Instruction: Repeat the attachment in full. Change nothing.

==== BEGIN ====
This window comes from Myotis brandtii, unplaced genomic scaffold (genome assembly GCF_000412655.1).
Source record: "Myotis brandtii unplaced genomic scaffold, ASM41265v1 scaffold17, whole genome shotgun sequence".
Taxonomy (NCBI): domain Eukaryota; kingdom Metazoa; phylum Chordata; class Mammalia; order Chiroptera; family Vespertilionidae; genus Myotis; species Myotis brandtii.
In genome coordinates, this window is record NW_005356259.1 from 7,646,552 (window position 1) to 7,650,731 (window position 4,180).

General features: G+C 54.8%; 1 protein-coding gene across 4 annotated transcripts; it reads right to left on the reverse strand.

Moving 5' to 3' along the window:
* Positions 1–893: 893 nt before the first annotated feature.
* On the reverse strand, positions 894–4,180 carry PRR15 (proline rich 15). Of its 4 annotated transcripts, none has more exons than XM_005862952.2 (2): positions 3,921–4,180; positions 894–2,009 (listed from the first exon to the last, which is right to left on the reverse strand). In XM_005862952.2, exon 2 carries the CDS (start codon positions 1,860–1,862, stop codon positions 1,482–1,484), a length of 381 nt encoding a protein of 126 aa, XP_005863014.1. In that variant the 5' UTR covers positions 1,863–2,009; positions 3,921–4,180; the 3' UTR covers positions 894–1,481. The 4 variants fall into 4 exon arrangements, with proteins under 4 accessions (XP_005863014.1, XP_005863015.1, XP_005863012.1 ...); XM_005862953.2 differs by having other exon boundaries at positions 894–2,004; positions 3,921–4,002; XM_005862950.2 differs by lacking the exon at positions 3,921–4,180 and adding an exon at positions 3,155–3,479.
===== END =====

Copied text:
This window comes from Myotis brandtii, unplaced genomic scaffold (genome assembly GCF_000412655.1).
Source record: "Myotis brandtii unplaced genomic scaffold, ASM41265v1 scaffold17, whole genome shotgun sequence".
Taxonomy (NCBI): domain Eukaryota; kingdom Metazoa; phylum Chordata; class Mammalia; order Chiroptera; family Vespertilionidae; genus Myotis; species Myotis brandtii.
In genome coordinates, this window is record NW_005356259.1 from 7,646,552 (window position 1) to 7,650,731 (window position 4,180).

General features: G+C 54.8%; 1 protein-coding gene across 4 annotated transcripts; it reads right to left on the reverse strand.

Moving 5' to 3' along the window:
* Positions 1–893: 893 nt before the first annotated feature.
* On the reverse strand, positions 894–4,180 carry PRR15 (proline rich 15). Of its 4 annotated transcripts, none has more exons than XM_005862952.2 (2): positions 3,921–4,180; positions 894–2,009 (listed from the first exon to the last, which is right to left on the reverse strand). In XM_005862952.2, exon 2 carries the CDS (start codon positions 1,860–1,862, stop codon positions 1,482–1,484), a length of 381 nt encoding a protein of 126 aa, XP_005863014.1. In that variant the 5' UTR covers positions 1,863–2,009; positions 3,921–4,180; the 3' UTR covers positions 894–1,481. The 4 variants fall into 4 exon arrangements, with proteins under 4 accessions (XP_005863014.1, XP_005863015.1, XP_005863012.1 ...); XM_005862953.2 differs by having other exon boundaries at positions 894–2,004; positions 3,921–4,002; XM_005862950.2 differs by lacking the exon at positions 3,921–4,180 and adding an exon at positions 3,155–3,479.